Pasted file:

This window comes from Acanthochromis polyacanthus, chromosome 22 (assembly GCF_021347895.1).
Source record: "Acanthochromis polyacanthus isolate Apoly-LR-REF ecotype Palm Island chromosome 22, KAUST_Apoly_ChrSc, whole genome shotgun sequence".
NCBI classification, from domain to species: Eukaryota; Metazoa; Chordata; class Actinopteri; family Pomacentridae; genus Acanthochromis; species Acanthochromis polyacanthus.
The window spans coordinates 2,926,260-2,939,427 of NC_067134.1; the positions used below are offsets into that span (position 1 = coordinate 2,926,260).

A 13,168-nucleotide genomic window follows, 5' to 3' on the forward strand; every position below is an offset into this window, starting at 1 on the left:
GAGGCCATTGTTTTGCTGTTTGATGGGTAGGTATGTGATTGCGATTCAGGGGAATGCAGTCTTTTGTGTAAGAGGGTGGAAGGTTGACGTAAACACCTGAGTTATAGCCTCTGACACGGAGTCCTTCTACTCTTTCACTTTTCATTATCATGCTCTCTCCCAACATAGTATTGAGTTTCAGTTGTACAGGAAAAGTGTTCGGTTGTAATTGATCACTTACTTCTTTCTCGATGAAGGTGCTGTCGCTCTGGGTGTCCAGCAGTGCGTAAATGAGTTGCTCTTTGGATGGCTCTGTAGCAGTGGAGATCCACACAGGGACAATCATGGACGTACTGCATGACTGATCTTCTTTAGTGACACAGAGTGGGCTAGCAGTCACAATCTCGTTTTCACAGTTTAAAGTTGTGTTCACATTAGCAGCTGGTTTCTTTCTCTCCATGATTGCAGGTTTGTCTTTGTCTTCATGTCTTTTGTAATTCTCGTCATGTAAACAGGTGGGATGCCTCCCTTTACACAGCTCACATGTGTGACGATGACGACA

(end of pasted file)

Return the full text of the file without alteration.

This window comes from Acanthochromis polyacanthus, chromosome 22 (assembly GCF_021347895.1).
Source record: "Acanthochromis polyacanthus isolate Apoly-LR-REF ecotype Palm Island chromosome 22, KAUST_Apoly_ChrSc, whole genome shotgun sequence".
NCBI classification, from domain to species: Eukaryota; Metazoa; Chordata; class Actinopteri; family Pomacentridae; genus Acanthochromis; species Acanthochromis polyacanthus.
The window spans coordinates 2,926,260-2,939,427 of NC_067134.1; the positions used below are offsets into that span (position 1 = coordinate 2,926,260).

A 13,168-nucleotide genomic window follows, 5' to 3' on the forward strand; every position below is an offset into this window, starting at 1 on the left:
GAGGCCATTGTTTTGCTGTTTGATGGGTAGGTATGTGATTGCGATTCAGGGGAATGCAGTCTTTTGTGTAAGAGGGTGGAAGGTTGACGTAAACACCTGAGTTATAGCCTCTGACACGGAGTCCTTCTACTCTTTCACTTTTCATTATCATGCTCTCTCCCAACATAGTATTGAGTTTCAGTTGTACAGGAAAAGTGTTCGGTTGTAATTGATCACTTACTTCTTTCTCGATGAAGGTGCTGTCGCTCTGGGTGTCCAGCAGTGCGTAAATGAGTTGCTCTTTGGATGGCTCTGTAGCAGTGGAGATCCACACAGGGACAATCATGGACGTACTGCATGACTGATCTTCTTTAGTGACACAGAGTGGGCTAGCAGTCACAATCTCGTTTTCACAGTTTAAAGTTGTGTTCACATTAGCAGCTGGTTTCTTTCTCTCCATGATTGCAGGTTTGTCTTTGTCTTCATGTCTTTTGTAATTCTCGTCATGTAAACAGGTGGGATGCCTCCCTTTACACAGCTCACATGTGTGACGATGACGACA